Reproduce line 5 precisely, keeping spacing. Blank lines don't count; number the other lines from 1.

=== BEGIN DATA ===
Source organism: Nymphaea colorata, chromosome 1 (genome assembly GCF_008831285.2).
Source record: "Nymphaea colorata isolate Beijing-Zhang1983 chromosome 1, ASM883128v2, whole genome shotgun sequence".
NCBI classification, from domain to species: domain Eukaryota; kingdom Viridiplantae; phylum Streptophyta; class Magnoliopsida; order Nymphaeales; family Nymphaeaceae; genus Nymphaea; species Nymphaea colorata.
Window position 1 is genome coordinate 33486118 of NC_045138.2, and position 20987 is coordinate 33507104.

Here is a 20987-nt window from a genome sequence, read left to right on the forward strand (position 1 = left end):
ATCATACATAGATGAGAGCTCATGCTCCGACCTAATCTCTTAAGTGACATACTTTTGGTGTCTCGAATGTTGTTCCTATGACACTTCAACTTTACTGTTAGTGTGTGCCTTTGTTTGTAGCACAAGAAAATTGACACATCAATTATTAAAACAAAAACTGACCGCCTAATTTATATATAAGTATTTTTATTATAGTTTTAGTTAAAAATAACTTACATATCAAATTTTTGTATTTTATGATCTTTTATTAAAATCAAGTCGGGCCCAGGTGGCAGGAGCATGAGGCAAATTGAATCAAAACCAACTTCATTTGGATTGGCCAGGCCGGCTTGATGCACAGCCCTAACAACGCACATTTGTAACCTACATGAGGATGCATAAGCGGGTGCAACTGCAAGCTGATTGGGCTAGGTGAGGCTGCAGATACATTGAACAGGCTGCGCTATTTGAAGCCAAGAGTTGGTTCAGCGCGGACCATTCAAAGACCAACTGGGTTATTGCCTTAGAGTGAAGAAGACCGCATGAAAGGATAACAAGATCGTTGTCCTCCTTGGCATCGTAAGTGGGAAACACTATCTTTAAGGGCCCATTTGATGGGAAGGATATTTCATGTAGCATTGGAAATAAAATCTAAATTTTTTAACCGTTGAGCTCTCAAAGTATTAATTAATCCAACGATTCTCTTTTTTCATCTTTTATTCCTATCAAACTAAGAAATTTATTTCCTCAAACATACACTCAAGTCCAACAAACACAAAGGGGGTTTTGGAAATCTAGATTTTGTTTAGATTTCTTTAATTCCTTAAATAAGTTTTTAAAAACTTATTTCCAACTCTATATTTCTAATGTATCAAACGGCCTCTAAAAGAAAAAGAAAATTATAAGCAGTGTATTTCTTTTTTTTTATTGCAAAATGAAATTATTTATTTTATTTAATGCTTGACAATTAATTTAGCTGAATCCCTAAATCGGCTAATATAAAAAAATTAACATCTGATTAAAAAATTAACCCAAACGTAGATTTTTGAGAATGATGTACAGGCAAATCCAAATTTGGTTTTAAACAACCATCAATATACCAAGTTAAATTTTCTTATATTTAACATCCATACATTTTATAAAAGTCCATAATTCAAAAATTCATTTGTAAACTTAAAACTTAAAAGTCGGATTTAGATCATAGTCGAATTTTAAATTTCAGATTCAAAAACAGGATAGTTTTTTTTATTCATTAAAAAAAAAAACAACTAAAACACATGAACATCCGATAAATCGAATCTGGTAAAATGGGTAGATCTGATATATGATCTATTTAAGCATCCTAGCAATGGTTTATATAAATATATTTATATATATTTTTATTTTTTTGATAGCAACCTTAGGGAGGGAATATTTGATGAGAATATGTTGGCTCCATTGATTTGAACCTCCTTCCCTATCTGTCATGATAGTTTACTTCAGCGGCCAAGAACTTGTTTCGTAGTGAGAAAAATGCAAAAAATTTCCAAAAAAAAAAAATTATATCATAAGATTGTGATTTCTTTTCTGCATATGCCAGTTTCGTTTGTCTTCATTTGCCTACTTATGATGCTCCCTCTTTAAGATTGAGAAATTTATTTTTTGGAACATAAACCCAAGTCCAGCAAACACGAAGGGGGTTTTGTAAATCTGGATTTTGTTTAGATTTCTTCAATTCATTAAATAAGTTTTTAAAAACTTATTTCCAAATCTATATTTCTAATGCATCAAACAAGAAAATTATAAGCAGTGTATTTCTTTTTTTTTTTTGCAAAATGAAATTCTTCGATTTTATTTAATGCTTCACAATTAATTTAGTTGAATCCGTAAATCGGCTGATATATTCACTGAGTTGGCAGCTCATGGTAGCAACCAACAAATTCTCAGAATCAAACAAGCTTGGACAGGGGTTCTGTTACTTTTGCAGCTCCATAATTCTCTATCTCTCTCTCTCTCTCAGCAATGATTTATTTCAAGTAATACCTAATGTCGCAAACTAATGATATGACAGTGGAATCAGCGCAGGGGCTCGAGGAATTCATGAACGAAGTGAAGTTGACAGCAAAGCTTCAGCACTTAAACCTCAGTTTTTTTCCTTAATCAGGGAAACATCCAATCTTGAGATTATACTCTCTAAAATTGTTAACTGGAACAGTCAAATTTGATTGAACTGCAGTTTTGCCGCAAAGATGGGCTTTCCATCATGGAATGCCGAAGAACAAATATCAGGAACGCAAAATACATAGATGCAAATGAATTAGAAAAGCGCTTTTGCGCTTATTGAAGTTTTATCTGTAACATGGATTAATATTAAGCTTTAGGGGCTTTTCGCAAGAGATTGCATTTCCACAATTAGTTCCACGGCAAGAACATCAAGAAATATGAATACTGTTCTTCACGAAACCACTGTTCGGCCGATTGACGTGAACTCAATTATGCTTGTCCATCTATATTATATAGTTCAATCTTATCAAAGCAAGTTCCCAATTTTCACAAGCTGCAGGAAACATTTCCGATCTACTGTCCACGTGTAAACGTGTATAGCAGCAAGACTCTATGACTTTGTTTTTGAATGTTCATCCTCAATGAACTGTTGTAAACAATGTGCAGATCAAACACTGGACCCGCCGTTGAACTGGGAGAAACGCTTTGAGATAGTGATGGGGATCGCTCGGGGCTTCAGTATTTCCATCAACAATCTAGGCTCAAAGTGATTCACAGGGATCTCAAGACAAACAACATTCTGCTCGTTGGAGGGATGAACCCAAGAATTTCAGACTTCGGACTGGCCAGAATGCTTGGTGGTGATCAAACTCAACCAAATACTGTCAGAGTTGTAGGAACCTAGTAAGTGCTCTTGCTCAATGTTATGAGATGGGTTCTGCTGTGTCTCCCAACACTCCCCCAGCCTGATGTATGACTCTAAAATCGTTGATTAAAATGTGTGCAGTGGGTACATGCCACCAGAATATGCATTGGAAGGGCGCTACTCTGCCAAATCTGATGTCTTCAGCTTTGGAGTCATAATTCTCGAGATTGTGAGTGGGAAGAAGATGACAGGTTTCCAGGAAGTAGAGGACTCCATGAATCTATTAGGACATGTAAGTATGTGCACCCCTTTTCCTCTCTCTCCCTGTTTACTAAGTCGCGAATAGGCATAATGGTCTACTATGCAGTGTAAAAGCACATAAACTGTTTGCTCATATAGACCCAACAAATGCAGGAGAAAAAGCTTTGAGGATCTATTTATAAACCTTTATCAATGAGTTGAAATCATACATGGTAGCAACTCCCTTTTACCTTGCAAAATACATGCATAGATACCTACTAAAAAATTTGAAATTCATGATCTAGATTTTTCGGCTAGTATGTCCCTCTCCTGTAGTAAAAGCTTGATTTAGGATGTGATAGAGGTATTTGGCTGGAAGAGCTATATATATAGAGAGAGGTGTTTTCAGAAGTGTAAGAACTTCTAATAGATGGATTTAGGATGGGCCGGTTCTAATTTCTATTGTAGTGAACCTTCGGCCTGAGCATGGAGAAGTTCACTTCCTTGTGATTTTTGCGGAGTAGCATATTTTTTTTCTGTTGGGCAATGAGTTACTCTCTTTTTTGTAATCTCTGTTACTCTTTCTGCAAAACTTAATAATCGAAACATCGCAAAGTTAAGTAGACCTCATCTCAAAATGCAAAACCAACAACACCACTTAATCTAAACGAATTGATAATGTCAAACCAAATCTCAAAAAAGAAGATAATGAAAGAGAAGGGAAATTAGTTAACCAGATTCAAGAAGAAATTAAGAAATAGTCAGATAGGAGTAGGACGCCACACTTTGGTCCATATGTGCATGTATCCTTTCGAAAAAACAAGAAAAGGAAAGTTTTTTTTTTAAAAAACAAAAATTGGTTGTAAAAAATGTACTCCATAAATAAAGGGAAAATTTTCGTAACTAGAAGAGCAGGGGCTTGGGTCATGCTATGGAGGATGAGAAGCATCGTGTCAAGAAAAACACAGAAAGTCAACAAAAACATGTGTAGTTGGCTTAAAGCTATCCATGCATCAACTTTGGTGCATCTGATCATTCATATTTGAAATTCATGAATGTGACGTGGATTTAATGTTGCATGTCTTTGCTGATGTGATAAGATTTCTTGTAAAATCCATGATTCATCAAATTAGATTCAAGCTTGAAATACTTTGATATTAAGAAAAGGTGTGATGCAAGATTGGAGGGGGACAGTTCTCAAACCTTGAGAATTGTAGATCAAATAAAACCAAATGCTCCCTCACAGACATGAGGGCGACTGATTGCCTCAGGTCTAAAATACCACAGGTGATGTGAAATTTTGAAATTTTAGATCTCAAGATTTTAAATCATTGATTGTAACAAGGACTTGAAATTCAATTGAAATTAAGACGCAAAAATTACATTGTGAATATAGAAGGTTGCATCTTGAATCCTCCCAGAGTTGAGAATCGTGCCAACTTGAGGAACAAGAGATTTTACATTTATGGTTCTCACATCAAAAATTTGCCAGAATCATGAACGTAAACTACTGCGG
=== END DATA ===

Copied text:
Here is a 20987-nt window from a genome sequence, read left to right on the forward strand (position 1 = left end):